Popcorn, air-popped or light - 3 cups
Soy nuts - 2 oz.
Seaweed - 10 oz.

Double snacks
Bean dip (with 4 oz. chips) - 4 Tbsp.
Hummus (with carrot sticks) - 1 oz.
Pumpkin seeds - 2 oz.
Raw nuts - 1 oz.

One final note

Couple EatingMaking the choice to go animal-free is a big one. (Almost as big as deciding to commit to P90X!) It takes some serious thought and planning. While we thoroughly tested the menus for the initial P90X Nutrition Plan before release, what you're reading here is a work in progress. Do we have a test group? Yes. You're the test group. Please, give the plan a try and tell us what you think. What did we miss? What's not working for you? If the feedback is constructive and positive enough, we'll try to weave this vegan plan into future editions of the Guide.

So put your steak knives away, bust out your salad forks, and let's eat!

Related Articles
"Tropic Plunder: 6 Super-Healthy Exotic Fruits"
"Cereal Killer: Are Grains Really That Bad For You?"
"12 Ways to (Painlessly) Go Green in 1 Year"

Questions about your workout program, diet, the latest newsletter, or anything wellness related? Chat with Steve Edwards, the overseer of Beachbody's fitness and diet development (who also serves as your Fitness Advisor on the Message Boards), in the Beachbody Chat Room on Monday, December 13th, at 8:00 PM ET, 5:00 PM PT.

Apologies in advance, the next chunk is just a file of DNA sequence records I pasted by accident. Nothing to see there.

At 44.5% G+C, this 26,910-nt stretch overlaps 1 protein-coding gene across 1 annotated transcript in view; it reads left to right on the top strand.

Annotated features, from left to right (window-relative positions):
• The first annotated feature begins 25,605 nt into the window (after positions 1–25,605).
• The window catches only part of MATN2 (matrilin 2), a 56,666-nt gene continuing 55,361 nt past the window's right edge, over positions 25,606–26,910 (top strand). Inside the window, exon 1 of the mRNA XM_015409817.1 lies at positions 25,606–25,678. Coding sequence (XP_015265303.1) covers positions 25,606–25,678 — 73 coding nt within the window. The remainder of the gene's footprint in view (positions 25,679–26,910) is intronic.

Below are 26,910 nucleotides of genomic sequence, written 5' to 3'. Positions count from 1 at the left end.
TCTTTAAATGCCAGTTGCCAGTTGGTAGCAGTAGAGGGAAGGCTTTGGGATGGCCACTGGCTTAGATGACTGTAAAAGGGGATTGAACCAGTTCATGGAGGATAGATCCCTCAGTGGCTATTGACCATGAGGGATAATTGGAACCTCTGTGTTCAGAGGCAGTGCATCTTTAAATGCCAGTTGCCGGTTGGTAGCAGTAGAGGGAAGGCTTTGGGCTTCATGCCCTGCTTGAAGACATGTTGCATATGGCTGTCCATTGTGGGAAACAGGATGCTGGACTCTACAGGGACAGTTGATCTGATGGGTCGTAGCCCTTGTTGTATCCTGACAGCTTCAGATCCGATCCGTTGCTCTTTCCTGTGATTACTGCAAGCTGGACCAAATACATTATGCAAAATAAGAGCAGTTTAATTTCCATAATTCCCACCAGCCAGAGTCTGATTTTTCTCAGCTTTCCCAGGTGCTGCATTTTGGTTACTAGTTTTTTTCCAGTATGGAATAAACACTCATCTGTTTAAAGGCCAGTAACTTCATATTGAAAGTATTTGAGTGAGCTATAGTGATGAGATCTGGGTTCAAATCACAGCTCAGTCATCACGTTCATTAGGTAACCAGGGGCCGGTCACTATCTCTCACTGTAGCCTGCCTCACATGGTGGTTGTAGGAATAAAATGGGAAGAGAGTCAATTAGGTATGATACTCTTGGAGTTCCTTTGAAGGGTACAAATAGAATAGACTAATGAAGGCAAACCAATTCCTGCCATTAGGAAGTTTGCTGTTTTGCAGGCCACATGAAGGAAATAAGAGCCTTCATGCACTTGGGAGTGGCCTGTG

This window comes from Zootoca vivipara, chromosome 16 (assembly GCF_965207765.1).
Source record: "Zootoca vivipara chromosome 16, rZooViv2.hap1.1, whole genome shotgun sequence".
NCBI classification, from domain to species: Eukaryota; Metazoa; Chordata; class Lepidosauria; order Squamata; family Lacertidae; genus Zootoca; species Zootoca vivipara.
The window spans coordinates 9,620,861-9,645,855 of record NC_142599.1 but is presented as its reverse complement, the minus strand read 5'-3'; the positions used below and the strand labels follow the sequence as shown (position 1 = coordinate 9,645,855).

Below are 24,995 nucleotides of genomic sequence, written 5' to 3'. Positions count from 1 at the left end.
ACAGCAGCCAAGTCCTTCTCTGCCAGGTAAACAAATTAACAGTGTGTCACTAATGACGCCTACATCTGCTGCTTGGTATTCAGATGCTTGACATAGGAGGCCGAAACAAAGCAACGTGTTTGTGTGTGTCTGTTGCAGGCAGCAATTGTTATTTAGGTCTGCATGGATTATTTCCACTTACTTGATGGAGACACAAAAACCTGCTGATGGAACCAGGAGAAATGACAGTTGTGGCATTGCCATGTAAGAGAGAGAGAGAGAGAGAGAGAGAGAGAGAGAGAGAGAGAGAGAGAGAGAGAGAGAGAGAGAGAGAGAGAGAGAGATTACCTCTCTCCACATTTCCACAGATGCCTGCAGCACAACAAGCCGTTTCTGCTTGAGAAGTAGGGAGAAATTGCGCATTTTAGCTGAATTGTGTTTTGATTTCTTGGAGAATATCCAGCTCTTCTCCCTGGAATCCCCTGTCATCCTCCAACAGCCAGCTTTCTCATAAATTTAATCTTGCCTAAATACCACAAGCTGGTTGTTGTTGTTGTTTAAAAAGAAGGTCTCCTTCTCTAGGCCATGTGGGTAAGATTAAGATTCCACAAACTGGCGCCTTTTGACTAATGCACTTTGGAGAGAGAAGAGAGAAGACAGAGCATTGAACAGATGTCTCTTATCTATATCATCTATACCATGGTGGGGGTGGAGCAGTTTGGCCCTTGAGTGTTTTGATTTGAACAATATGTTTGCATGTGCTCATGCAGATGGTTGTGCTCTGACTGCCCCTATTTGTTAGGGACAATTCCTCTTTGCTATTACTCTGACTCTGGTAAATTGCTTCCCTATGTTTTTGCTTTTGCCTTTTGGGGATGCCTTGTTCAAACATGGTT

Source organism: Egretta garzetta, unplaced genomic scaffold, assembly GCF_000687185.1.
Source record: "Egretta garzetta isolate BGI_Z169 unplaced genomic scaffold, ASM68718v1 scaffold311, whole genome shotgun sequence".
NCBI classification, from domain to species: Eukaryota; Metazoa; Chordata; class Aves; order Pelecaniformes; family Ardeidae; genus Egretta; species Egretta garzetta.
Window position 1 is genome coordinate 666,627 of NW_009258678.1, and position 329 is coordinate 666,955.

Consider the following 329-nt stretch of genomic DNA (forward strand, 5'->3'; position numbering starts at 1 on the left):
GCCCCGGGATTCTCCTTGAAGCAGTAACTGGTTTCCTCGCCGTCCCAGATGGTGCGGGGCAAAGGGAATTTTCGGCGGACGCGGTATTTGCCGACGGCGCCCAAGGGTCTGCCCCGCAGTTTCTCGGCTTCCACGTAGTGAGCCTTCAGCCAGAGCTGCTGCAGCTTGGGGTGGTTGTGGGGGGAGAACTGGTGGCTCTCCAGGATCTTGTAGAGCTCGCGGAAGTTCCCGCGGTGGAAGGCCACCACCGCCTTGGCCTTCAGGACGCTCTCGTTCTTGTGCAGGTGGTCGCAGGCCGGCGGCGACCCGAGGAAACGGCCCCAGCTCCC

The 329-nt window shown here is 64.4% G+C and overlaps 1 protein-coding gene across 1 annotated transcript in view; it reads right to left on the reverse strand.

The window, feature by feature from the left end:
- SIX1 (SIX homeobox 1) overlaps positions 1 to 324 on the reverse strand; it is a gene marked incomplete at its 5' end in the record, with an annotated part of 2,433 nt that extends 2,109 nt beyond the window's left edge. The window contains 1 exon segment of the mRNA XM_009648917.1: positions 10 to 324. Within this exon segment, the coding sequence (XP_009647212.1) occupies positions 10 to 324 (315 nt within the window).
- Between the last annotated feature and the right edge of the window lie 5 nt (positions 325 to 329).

If you'd like to ask a question or comment on this newsletter article, click here to add a comment in the newsletter review section or you can email us at mailbag@beachbody.com.

Check out our Fitness Advisor's responses to your comments in Steve Edwards' Mailbag on the Message Boards. If you'd like to receive Steve Edwards' Mailbag by email, click here to subscribe to Steve's Health and Fitness Newsletter. And if you'd like to know more about Steve's views on fitness, nutrition, and outdoor sports, read his blog, The Straight Dope.

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Bring Home BRING IT! for the Holidays

Tony Horton's "Bring It!"Tony Horton's putting the X in Xmas this season! The Master of Motivation's new book Bring It! hits bookshelves December 21st, but you can preorder yours now at the following online retailers for up to 46% off the retail price!

Amazon.com
Barnes & Noble.com
Borders.com
Indiebound.org

Order today to make sure Bring It! gets brought in time for Christmas!

Questions about your workout program, diet, the latest newsletter, or anything wellness related? Chat with Steve Edwards, the overseer of Beachbody's fitness and diet development (who also serves as your Fitness Advisor on the Message Boards), in the Beachbody Chat Room on Monday, December 13th, at 8:00 PM ET, 5:00 PM PT.